After the individual devices (transistors P1-PM and transistor N1-NM) have been characterized by the ring oscillator frequency tests, the frequency variation of the ring oscillator can be mapped to threshold voltage variation by selecting the transistor corresponding to the mean-valued frequency from each test (N-channel and P-channel), sweeping the gate voltage of the mean-valued transistor and measuring the ring oscillator frequency variation versus applied gate voltage. For this purpose, scan latch 10 may be provided with power supply inputs VDT and VGT that may be provided through a tester pad and swept, so that the gate voltages of transistors P1-PM and transistor N1-NM can be swept. The only gate that must be swept is the gate of the solitary enabled transistor, and therefore upon selecting the mean-valued P-channel transistor, VGT is swept, with all other P-channel transistor gates held at the ordinary drain voltage (VDD) and upon selecting the mean-valued N-channel transistor, VDT is swept, with the other N-channel transistor gates held at ground. As an alternative, individual selector can be provided at the gates of transistors P1-PM and N1-NM with a scan latch or other mechanism for providing the selection signal. The selector inputs include a pad for the application of VGT or VDT and the corresponding output of scan latch 10 is provided to the other selector input at each device.
Referring now to
After all of the P-channel transistors P1-PM are evaluated, scan latch 10B is loaded with a sequence of “0” bits with a leading zero “1”, which is followed by a sequence of all “0” bits to fill scan latch 10A enabling all of transistors P1-PM. An additional selector 12C is provided for local feedback around scan latch 12C, so that the bit position enabling each of transistors N1-NM can be shifted and leading positions properly filled. Optional logical AND gate AND1 can be provided to disable the ring oscillator by breaking the feedback path when the enable signal RO Enable is de-asserted. Multiple ring oscillators and virtual power supply rail transistor sets can then be connected to the outputs of scan latches 10A-10B, so that multiple ring oscillators can be operated from the same scanning mechanism. For the application of VGT and VDT as described above, VGT is provided to scan latch 10A and VDT is provided to scan latch 10B. Individual gate signal selectors can be used as an alternative for gate voltage sweeping, as described above with reference to
Referring now to
Referring now to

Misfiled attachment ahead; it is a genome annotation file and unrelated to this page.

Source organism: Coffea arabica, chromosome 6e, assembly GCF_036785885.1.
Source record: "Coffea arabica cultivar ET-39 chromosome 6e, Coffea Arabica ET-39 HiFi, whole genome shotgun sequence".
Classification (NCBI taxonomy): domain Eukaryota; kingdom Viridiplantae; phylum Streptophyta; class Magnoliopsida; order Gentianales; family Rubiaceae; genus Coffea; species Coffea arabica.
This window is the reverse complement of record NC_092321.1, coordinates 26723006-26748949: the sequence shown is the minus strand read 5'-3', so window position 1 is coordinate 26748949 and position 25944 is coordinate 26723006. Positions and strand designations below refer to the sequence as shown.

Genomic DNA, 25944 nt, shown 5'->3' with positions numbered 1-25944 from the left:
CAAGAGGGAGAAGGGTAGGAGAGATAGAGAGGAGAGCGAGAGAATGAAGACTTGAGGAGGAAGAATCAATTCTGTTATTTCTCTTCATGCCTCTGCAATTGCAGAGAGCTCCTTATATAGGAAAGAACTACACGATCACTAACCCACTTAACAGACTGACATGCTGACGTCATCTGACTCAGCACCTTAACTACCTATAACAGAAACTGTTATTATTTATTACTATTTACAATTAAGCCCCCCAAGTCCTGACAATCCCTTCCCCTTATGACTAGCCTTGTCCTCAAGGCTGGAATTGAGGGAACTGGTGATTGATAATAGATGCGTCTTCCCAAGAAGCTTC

Referring now to
A frequency counter 40 is provided to measure the frequency of the one or more ring oscillators included in die/kerf circuit 32A.
A workstation computer 38, having a processor 36 coupled to a memory 37, for executing program instructions from memory 37, wherein the program instructions include program instructions for executing one or more methods in accordance with an embodiment of the present invention, is coupled to wafer tester 30, whereby the measurements described above are performed and measurements collected and stored in memory 37 and/or other media storage such as a hard disk. A CD-ROM drive 35 provides for import of program instructions in accordance with embodiments of the present invention that are stored on media such as compact disc CD. Workstation computer 38 is also coupled to a graphical display 39 for displaying program output such as distributions of the ring oscillator frequencies provided by embodiments of the present invention as exemplified by that illustrated in
While the system of
Referring now to
While the invention has been particularly shown and described with reference to the preferred embodiments thereof, it will be understood by those skilled in the art that the foregoing and other changes in form, and details may be made therein without departing from the spirit and scope of the invention.
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|U.S. Classification||327/156, 327/158, 331/68, 331/57, 331/11, 324/750.3|
|International Classification||G01R31/26, H03F3/66|
|Cooperative Classification||H03K2005/00234, G01R31/318577, G01R31/2884, H03K2005/00058, H03K3/0315|
|European Classification||G01R31/28G4, H03K3/03D|
|Feb 28, 2014||REMI||Maintenance fee reminder mailed|
|Jul 20, 2014||LAPS||Lapse for failure to pay maintenance fees|
|Sep 9, 2014||FP||Expired due to failure to pay maintenance fee|
Effective date: 20140720